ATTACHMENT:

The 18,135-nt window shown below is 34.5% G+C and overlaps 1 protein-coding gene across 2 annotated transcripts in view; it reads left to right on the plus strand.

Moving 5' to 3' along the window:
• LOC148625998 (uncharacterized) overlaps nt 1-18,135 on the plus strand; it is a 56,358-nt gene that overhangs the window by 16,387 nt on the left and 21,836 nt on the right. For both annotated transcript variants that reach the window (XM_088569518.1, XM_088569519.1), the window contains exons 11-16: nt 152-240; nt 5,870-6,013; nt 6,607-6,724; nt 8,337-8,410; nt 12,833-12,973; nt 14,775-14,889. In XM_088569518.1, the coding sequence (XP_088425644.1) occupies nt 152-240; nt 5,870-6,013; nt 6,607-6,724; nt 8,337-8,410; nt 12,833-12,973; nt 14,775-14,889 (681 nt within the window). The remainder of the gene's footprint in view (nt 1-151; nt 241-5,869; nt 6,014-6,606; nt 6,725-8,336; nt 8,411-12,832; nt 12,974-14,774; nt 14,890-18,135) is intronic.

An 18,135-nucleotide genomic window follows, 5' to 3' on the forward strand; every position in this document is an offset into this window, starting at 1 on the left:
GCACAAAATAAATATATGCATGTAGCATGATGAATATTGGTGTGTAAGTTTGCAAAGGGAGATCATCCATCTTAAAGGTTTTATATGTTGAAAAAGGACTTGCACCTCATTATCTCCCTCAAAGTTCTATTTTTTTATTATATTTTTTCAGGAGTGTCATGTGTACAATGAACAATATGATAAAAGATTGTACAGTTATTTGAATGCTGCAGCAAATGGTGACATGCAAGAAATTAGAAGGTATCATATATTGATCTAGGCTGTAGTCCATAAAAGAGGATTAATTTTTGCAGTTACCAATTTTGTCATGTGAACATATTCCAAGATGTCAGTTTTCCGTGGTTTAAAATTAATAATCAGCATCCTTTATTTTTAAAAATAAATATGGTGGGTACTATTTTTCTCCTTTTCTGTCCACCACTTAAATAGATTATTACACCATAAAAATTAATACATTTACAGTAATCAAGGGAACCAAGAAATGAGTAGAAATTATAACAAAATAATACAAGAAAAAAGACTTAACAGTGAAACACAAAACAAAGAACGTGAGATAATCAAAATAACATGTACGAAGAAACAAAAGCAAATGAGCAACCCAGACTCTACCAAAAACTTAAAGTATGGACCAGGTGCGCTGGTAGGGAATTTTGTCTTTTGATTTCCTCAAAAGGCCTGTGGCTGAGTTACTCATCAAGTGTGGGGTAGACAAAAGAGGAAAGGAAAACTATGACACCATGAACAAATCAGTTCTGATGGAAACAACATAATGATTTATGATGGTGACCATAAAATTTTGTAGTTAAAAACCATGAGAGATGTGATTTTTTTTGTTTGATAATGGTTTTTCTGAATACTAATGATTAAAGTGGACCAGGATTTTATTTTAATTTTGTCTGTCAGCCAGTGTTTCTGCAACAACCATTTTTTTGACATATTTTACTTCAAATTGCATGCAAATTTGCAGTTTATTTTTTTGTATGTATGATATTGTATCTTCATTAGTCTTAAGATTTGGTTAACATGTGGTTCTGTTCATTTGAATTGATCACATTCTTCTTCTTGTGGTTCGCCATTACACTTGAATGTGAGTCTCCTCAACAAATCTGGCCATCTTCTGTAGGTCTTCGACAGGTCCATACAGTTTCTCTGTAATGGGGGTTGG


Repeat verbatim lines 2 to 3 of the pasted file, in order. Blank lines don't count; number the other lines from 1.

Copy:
Moving 5' to 3' along the window:
• LOC148625998 (uncharacterized) overlaps nt 1-18,135 on the plus strand; it is a 56,358-nt gene that overhangs the window by 16,387 nt on the left and 21,836 nt on the right. For both annotated transcript variants that reach the window (XM_088569518.1, XM_088569519.1), the window contains exons 11-16: nt 152-240; nt 5,870-6,013; nt 6,607-6,724; nt 8,337-8,410; nt 12,833-12,973; nt 14,775-14,889. In XM_088569518.1, the coding sequence (XP_088425644.1) occupies nt 152-240; nt 5,870-6,013; nt 6,607-6,724; nt 8,337-8,410; nt 12,833-12,973; nt 14,775-14,889 (681 nt within the window). The remainder of the gene's footprint in view (nt 1-151; nt 241-5,869; nt 6,014-6,606; nt 6,725-8,336; nt 8,411-12,832; nt 12,974-14,774; nt 14,890-18,135) is intronic.